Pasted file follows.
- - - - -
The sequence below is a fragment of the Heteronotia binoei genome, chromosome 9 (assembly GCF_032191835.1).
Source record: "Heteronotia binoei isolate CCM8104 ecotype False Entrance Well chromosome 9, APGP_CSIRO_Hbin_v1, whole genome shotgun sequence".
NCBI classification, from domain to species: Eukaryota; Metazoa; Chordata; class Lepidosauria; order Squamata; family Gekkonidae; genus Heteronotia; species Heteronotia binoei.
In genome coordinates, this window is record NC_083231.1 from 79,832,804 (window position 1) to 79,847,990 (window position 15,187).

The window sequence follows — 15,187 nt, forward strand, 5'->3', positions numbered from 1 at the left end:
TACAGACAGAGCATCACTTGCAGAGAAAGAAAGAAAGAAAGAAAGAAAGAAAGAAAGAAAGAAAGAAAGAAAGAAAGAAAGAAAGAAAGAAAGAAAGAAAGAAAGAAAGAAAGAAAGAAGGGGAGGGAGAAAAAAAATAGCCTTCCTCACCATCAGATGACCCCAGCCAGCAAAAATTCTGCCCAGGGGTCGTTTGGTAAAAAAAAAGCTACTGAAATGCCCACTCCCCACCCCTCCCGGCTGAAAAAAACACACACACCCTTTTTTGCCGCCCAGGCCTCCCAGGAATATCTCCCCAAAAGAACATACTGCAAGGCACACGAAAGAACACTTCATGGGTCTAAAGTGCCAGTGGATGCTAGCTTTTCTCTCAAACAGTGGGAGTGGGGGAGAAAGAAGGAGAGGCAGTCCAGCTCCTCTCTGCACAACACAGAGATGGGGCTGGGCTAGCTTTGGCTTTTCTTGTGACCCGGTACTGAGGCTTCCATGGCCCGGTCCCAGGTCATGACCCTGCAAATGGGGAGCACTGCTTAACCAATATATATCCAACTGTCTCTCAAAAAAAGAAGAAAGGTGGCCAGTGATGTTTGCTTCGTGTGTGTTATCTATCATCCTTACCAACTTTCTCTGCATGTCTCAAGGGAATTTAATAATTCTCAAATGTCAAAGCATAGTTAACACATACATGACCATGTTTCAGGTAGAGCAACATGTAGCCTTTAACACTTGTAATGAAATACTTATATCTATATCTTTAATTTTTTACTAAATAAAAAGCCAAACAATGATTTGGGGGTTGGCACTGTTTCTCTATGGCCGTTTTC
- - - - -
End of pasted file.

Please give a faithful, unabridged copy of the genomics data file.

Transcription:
The sequence below is a fragment of the Heteronotia binoei genome, chromosome 9 (assembly GCF_032191835.1).
Source record: "Heteronotia binoei isolate CCM8104 ecotype False Entrance Well chromosome 9, APGP_CSIRO_Hbin_v1, whole genome shotgun sequence".
NCBI classification, from domain to species: Eukaryota; Metazoa; Chordata; class Lepidosauria; order Squamata; family Gekkonidae; genus Heteronotia; species Heteronotia binoei.
In genome coordinates, this window is record NC_083231.1 from 79,832,804 (window position 1) to 79,847,990 (window position 15,187).

The window sequence follows — 15,187 nt, forward strand, 5'->3', positions numbered from 1 at the left end:
TACAGACAGAGCATCACTTGCAGAGAAAGAAAGAAAGAAAGAAAGAAAGAAAGAAAGAAAGAAAGAAAGAAAGAAAGAAAGAAAGAAAGAAAGAAAGAAAGAAAGAAAGAAAGAAAGAAGGGGAGGGAGAAAAAAAATAGCCTTCCTCACCATCAGATGACCCCAGCCAGCAAAAATTCTGCCCAGGGGTCGTTTGGTAAAAAAAAAGCTACTGAAATGCCCACTCCCCACCCCTCCCGGCTGAAAAAAACACACACACCCTTTTTTGCCGCCCAGGCCTCCCAGGAATATCTCCCCAAAAGAACATACTGCAAGGCACACGAAAGAACACTTCATGGGTCTAAAGTGCCAGTGGATGCTAGCTTTTCTCTCAAACAGTGGGAGTGGGGGAGAAAGAAGGAGAGGCAGTCCAGCTCCTCTCTGCACAACACAGAGATGGGGCTGGGCTAGCTTTGGCTTTTCTTGTGACCCGGTACTGAGGCTTCCATGGCCCGGTCCCAGGTCATGACCCTGCAAATGGGGAGCACTGCTTAACCAATATATATCCAACTGTCTCTCAAAAAAAGAAGAAAGGTGGCCAGTGATGTTTGCTTCGTGTGTGTTATCTATCATCCTTACCAACTTTCTCTGCATGTCTCAAGGGAATTTAATAATTCTCAAATGTCAAAGCATAGTTAACACATACATGACCATGTTTCAGGTAGAGCAACATGTAGCCTTTAACACTTGTAATGAAATACTTATATCTATATCTTTAATTTTTTACTAAATAAAAAGCCAAACAATGATTTGGGGGTTGGCACTGTTTCTCTATGGCCGTTTTC